I gave an internal workshop about Kanban a couple of days ago, and the colleagues who were there looked enlightened when I mentioned that Kanban should visualize the whole process, because this is the place where it can help the most. Don’t get me wrong, it is also fine to have Kanban on the team level, but the real optimization and improvement should happen on the highest possible level. Since their reaction surprised me - I thought the goal of Kanban was clear to them - I decided to write a bit about the reasons. A little repetition won’t hurt.
The first core principle of Kanban says: “visualize the workflow” which means that we should make the steps of our processes visible so that we have a clear picture of what happens after the customer sent us a request and we deliver a product. In case of a small company where there’s a direct contact to the customer, and delivering the product does not involve a third party, the [work]flow can be visualized quite simply:
However, large companies tend to have complicated processes, and several teams are participating in the whole flow:
Unfortunately, it is very common practice to improve these teams individually, which is good, but doesn’t help as much as one would expect. Until the flow is not visualized and managed as a whole, the teams seek to improve their way of working - or do nothing at all - locally, and to maximize their throughput. Let’s take as an example, a high performing analysis team which produces a lot of documents and ideas about what the company should deliver in the near future:
It can happen that the development teams cannot take the whole output from the analysis team, so the work items pile up between the teams. If you look at the teams locally, you can see that they are performing well, even the development teams, but visualizing the whole flow points out that there is a huge inventory between the teams, which costs a lot of money for the organization.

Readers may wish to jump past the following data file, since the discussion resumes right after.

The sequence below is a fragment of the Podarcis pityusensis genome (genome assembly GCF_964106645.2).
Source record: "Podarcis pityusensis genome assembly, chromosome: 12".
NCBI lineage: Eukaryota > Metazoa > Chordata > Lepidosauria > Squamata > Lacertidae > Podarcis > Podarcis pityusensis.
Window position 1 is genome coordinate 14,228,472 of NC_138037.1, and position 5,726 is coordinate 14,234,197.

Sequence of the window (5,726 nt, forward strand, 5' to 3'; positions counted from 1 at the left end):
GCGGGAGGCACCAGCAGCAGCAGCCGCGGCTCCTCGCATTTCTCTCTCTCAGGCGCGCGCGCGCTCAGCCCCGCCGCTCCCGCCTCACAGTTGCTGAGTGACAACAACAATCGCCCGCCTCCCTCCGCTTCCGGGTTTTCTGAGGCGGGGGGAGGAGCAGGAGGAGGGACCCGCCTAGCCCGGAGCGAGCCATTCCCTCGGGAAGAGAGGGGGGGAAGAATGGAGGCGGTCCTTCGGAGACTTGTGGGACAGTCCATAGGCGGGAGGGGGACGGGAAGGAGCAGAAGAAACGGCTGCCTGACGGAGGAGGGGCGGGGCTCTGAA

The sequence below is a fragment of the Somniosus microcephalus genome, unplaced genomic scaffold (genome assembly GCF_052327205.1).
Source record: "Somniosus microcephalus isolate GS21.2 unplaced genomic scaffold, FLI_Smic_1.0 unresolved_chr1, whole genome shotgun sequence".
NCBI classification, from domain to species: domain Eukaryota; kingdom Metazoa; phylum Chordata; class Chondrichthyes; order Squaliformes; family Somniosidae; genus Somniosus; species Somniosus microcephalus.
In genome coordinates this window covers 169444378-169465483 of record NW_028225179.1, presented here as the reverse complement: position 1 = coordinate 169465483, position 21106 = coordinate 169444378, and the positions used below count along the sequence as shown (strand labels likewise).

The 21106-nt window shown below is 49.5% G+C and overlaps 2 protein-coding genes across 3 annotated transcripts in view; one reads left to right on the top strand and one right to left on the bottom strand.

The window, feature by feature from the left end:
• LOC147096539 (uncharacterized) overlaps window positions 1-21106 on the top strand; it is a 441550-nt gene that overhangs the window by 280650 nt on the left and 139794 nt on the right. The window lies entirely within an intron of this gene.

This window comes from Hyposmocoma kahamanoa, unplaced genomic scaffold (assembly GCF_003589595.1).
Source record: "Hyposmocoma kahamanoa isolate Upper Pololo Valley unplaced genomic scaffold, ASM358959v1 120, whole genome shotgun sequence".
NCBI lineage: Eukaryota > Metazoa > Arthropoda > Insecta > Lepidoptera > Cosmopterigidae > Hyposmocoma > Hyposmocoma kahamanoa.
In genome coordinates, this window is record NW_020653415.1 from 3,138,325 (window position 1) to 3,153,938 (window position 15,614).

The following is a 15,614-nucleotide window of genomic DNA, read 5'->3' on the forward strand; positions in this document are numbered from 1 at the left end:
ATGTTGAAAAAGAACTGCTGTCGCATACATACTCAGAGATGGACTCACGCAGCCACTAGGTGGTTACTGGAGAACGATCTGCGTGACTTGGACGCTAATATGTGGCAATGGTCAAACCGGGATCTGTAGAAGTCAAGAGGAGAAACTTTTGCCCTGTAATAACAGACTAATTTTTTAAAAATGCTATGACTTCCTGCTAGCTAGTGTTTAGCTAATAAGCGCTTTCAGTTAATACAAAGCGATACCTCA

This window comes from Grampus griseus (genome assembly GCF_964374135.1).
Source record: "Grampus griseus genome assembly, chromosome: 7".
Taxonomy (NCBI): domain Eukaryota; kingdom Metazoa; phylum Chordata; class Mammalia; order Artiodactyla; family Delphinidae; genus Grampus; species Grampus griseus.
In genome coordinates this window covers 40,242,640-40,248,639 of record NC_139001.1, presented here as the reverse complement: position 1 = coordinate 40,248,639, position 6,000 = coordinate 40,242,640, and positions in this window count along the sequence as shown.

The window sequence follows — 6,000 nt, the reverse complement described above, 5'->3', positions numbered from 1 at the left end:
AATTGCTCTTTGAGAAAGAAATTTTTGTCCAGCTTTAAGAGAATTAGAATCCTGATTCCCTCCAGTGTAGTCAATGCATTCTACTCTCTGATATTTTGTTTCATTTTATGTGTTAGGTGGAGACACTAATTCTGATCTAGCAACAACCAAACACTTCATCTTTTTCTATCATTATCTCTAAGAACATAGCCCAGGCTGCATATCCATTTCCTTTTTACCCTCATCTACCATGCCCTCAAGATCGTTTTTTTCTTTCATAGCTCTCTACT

The lead time - the time an organization needs to deliver a customer request - demonstrates the problem even better than the throughput. Let’s say that the mentioned development teams manage to reduce their lead time from 5 days to 4 days. This is a huge accomplishment, but when we have a look at the whole organization’s lead time which was - let’s say - 21 days prior to the improvement and is 20 at the moment, we have 16 days, which just disappeared in the organization. This is the bottleneck we should eliminate.
The practices of Kanban are designed for the whole organization. They are applicable to teams as well, but an organization benefits more from eliminating high level bottlenecks than solving local issues, and this is the ultimate goal. In the example above, I would rather check where the 16 days went, and try to find a way to reduce the inventory between analysis and development.
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